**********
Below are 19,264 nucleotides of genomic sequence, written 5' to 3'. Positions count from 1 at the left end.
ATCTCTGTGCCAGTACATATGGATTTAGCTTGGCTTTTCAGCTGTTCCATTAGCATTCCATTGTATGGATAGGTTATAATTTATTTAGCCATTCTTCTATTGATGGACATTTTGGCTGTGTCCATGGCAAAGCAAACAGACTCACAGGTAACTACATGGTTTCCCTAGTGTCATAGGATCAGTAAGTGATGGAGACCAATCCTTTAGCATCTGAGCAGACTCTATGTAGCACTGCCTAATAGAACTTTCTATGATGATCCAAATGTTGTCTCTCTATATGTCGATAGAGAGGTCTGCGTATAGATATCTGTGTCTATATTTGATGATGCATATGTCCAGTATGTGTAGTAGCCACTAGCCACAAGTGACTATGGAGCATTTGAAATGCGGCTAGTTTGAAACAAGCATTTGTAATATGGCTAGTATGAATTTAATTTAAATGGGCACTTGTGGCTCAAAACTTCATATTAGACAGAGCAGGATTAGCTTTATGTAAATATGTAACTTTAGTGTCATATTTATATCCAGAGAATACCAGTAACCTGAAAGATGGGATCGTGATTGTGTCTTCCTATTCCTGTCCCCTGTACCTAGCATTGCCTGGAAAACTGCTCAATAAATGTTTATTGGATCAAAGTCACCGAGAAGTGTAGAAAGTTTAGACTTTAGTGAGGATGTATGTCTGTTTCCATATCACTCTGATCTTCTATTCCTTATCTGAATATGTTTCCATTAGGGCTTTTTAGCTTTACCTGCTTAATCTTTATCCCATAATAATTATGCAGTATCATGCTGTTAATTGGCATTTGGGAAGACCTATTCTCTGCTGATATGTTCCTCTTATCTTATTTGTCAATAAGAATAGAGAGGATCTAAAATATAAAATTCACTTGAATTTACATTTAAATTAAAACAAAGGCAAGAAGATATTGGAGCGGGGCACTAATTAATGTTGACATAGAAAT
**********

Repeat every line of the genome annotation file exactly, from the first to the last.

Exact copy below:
Below are 19,264 nucleotides of genomic sequence, written 5' to 3'. Positions count from 1 at the left end.
ATCTCTGTGCCAGTACATATGGATTTAGCTTGGCTTTTCAGCTGTTCCATTAGCATTCCATTGTATGGATAGGTTATAATTTATTTAGCCATTCTTCTATTGATGGACATTTTGGCTGTGTCCATGGCAAAGCAAACAGACTCACAGGTAACTACATGGTTTCCCTAGTGTCATAGGATCAGTAAGTGATGGAGACCAATCCTTTAGCATCTGAGCAGACTCTATGTAGCACTGCCTAATAGAACTTTCTATGATGATCCAAATGTTGTCTCTCTATATGTCGATAGAGAGGTCTGCGTATAGATATCTGTGTCTATATTTGATGATGCATATGTCCAGTATGTGTAGTAGCCACTAGCCACAAGTGACTATGGAGCATTTGAAATGCGGCTAGTTTGAAACAAGCATTTGTAATATGGCTAGTATGAATTTAATTTAAATGGGCACTTGTGGCTCAAAACTTCATATTAGACAGAGCAGGATTAGCTTTATGTAAATATGTAACTTTAGTGTCATATTTATATCCAGAGAATACCAGTAACCTGAAAGATGGGATCGTGATTGTGTCTTCCTATTCCTGTCCCCTGTACCTAGCATTGCCTGGAAAACTGCTCAATAAATGTTTATTGGATCAAAGTCACCGAGAAGTGTAGAAAGTTTAGACTTTAGTGAGGATGTATGTCTGTTTCCATATCACTCTGATCTTCTATTCCTTATCTGAATATGTTTCCATTAGGGCTTTTTAGCTTTACCTGCTTAATCTTTATCCCATAATAATTATGCAGTATCATGCTGTTAATTGGCATTTGGGAAGACCTATTCTCTGCTGATATGTTCCTCTTATCTTATTTGTCAATAAGAATAGAGAGGATCTAAAATATAAAATTCACTTGAATTTACATTTAAATTAAAACAAAGGCAAGAAGATATTGGAGCGGGGCACTAATTAATGTTGACATAGAAAT